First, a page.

t rrn II,
SEE STORY IN COLUMN 6
Fair and mUd.
Tomorrow's high, 60.
Yesterday's high, 64.
Today's low, 40.
The editor com
mends Mr. Morehead
on a grand occasion.
VOLUME LX1, NUMBER 105
CHAPEL HILL, N. C. SUNDAY, MARCH 1, 1953
FOUR PAGES TODAY
fTffri rf i-n Tfi-i slllb yfff
The Campus Chest campaign
opens tomorrow as exhibits go up,
solicitors go out and money comes
in. This international phase of the
Chest will continue throughout the
remainder of this week.
A variety show in Memorial Hall,
Wednesday night at 8:30 will be
the highlight of the Chest drive.
All members of the show Wed
nesday night are asked to meet
at 3 p.m. today in Memorial Hall.
The show is under the direction of
John Taylor who has assembled a
large cast to be in "the best show
ever," according to Taylor.
The theme of the show this year,
said Taylor, will be girls. There
will be songs by individual mem
bers of the cast, dances from dif
' ferent Broadway productions,
take-offs especially on personali
ties on campus, and many other
Taylor said, "Throughout the en
tire production there will be girls
and more girls and more girls,
and more girls, and these girls
have sex appeal."
Admission to the show will be
either by showing the stub of a
contribution made or buying a
ticket at the door.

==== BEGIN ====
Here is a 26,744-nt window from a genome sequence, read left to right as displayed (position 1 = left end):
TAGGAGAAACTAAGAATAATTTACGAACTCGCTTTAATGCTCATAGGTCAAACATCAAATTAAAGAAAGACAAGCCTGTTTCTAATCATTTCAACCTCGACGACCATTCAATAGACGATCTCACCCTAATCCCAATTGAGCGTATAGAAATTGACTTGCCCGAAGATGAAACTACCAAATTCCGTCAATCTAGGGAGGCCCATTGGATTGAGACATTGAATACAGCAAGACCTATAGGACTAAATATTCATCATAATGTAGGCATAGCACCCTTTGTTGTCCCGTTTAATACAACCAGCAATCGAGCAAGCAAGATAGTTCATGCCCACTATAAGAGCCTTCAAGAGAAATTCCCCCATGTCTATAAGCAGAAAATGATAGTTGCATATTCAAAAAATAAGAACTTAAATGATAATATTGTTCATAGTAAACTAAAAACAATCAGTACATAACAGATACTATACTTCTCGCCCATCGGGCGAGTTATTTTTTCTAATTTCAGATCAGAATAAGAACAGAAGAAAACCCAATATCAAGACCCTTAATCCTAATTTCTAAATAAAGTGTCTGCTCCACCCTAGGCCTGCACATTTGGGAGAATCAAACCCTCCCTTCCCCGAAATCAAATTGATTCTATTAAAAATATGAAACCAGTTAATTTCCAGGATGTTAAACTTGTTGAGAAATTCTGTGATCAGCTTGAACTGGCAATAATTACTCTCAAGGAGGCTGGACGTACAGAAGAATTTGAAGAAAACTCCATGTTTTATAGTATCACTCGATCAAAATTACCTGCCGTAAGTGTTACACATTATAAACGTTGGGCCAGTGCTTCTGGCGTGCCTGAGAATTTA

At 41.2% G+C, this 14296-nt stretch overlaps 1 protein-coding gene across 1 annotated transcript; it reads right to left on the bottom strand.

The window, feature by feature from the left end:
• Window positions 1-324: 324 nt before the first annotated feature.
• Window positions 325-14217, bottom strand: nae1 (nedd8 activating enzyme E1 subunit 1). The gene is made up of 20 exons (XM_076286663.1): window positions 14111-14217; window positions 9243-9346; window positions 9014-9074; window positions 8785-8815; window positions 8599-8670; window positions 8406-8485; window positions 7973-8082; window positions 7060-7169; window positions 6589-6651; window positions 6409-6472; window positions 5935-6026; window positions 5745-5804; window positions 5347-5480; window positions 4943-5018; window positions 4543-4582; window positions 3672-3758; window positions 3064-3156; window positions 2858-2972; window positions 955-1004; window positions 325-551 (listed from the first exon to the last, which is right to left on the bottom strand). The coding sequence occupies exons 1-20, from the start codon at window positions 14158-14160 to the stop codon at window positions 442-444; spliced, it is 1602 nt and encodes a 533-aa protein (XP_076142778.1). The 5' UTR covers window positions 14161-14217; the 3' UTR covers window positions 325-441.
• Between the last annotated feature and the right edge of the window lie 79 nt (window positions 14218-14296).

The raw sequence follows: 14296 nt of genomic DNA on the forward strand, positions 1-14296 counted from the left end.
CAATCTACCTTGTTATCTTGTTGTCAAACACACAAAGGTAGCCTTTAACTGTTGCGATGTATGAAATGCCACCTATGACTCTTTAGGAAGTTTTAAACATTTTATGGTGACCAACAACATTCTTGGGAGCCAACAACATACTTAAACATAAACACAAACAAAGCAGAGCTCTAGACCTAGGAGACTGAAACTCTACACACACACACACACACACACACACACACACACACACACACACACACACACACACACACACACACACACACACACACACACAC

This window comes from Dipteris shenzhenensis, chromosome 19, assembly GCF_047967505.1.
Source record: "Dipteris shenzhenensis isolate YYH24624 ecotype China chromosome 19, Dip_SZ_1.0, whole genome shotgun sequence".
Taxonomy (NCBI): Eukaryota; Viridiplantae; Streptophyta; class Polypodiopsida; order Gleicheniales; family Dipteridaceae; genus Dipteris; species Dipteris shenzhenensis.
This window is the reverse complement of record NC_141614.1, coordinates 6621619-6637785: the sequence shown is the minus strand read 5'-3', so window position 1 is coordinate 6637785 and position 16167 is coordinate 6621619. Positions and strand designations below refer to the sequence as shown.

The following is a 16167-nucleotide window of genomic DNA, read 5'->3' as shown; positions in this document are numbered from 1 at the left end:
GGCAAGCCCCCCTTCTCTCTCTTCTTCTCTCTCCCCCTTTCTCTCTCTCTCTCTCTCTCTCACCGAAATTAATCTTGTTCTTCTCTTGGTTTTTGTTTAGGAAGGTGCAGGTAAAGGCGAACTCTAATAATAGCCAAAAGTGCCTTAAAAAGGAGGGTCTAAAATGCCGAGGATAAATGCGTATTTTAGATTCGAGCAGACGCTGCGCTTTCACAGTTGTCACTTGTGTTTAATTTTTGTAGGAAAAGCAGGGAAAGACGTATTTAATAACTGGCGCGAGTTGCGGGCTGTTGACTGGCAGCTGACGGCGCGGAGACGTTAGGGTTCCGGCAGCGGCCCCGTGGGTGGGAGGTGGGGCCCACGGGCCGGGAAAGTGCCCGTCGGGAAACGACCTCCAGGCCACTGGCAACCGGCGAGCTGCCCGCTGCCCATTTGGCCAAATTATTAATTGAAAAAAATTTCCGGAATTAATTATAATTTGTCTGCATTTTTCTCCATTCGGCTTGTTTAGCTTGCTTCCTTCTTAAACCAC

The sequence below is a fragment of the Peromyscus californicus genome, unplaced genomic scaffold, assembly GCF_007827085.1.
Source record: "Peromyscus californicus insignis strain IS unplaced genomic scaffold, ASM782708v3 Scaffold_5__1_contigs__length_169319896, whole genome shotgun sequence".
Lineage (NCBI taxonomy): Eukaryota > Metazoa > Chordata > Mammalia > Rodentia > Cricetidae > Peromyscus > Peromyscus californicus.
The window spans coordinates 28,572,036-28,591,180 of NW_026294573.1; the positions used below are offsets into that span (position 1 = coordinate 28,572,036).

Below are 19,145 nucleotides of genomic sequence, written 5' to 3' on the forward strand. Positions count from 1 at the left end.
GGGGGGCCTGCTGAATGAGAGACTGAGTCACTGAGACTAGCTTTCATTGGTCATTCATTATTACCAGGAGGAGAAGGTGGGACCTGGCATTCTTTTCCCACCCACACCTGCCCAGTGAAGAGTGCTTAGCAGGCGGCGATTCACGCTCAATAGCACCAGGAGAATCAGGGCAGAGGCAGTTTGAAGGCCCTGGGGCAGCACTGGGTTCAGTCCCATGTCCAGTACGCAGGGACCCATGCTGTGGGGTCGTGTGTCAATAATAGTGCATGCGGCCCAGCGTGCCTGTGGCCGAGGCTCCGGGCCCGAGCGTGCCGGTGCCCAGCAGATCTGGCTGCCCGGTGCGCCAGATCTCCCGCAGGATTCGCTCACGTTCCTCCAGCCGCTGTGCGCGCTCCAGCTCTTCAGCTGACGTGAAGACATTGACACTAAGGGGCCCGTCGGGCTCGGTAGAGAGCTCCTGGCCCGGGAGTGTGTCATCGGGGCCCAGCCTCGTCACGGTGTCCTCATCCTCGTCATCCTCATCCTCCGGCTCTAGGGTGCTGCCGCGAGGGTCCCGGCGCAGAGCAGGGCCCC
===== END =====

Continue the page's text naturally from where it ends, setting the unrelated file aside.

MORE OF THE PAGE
People contributing in this drive
will be giving for two areas of re
lief as chosen by the Chest Board.
These areas include help to Kor
ean universities ?nd aid to flood
victims in Holland. The money
will be sent to these areas
through the World Student Ser
vice Fund, CARE, and UNESCO.
During the drive dorm solictors
will visit each dorm resident seek
ing a contribution. Kermit Phillips,
chairman of men's dorm solicita
tions, has asked each dorm presi
dent to appoint these solictors.
Barbara Burgess has done the
same thing for women's dorm and
Fred Mewhinney has gotten solici
tors in fraternities and sororities.
These solicitors, in a general
meeting Thursday, were asked to
return to each room until every
one is seen.
Exhibits will be set up in the
library, YMCA, and Lenoir Hall
where students can also contribute
if thpv are missed 'By a solicitor.
The exhibit in the Y lobby will
show the contributions of the
dorms and fraternities in a hugh
The library exhibit, among other
things, will include a satck of
books that will grow as money
comes in proportionately to what
it can buy. Six dollars will buy a
text book in Korea.
Letters to the faculty and town
residents will go out tomorrow
also seeking contributions. Work
ing on faculty solicitations are
Sue Fink and Howard Barton.
Stuart Jones, chairman of the en
tire drive, has been working on the
letters to the town residents.
Jones at the start of campaign
issues an appeal to the students
and faculty to "give and give gen
erously. These people have desper
ate need. Don't pass the buck
Yack Says Urgent
There will be an "urgent" meet